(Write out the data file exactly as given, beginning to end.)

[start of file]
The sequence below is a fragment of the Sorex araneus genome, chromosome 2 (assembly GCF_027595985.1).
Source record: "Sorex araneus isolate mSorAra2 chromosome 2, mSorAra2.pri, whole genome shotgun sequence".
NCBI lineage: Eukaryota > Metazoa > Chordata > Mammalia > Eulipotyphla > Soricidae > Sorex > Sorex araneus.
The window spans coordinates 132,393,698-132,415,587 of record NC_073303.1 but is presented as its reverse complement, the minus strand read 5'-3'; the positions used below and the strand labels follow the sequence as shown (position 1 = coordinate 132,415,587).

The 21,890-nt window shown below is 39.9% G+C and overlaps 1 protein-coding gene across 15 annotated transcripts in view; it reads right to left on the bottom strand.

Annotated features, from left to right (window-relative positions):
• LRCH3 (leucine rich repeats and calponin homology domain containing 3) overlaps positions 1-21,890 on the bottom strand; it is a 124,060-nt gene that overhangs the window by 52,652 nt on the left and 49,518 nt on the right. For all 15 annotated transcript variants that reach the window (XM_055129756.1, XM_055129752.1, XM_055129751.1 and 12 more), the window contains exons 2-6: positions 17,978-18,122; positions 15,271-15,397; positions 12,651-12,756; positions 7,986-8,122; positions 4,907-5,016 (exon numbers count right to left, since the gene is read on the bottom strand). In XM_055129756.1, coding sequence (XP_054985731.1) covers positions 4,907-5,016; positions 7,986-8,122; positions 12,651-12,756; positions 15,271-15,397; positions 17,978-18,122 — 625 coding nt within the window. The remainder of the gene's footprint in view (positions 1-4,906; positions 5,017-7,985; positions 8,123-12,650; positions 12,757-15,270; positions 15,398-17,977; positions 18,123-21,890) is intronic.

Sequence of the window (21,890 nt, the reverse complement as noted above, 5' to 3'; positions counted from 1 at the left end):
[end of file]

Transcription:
The sequence below is a fragment of the Sorex araneus genome, chromosome 2 (assembly GCF_027595985.1).
Source record: "Sorex araneus isolate mSorAra2 chromosome 2, mSorAra2.pri, whole genome shotgun sequence".
NCBI lineage: Eukaryota > Metazoa > Chordata > Mammalia > Eulipotyphla > Soricidae > Sorex > Sorex araneus.
The window spans coordinates 132,393,698-132,415,587 of record NC_073303.1 but is presented as its reverse complement, the minus strand read 5'-3'; the positions used below and the strand labels follow the sequence as shown (position 1 = coordinate 132,415,587).

The 21,890-nt window shown below is 39.9% G+C and overlaps 1 protein-coding gene across 15 annotated transcripts in view; it reads right to left on the bottom strand.

Annotated features, from left to right (window-relative positions):
• LRCH3 (leucine rich repeats and calponin homology domain containing 3) overlaps positions 1-21,890 on the bottom strand; it is a 124,060-nt gene that overhangs the window by 52,652 nt on the left and 49,518 nt on the right. For all 15 annotated transcript variants that reach the window (XM_055129756.1, XM_055129752.1, XM_055129751.1 and 12 more), the window contains exons 2-6: positions 17,978-18,122; positions 15,271-15,397; positions 12,651-12,756; positions 7,986-8,122; positions 4,907-5,016 (exon numbers count right to left, since the gene is read on the bottom strand). In XM_055129756.1, coding sequence (XP_054985731.1) covers positions 4,907-5,016; positions 7,986-8,122; positions 12,651-12,756; positions 15,271-15,397; positions 17,978-18,122 — 625 coding nt within the window. The remainder of the gene's footprint in view (positions 1-4,906; positions 5,017-7,985; positions 8,123-12,650; positions 12,757-15,270; positions 15,398-17,977; positions 18,123-21,890) is intronic.

Sequence of the window (21,890 nt, the reverse complement as noted above, 5' to 3'; positions counted from 1 at the left end):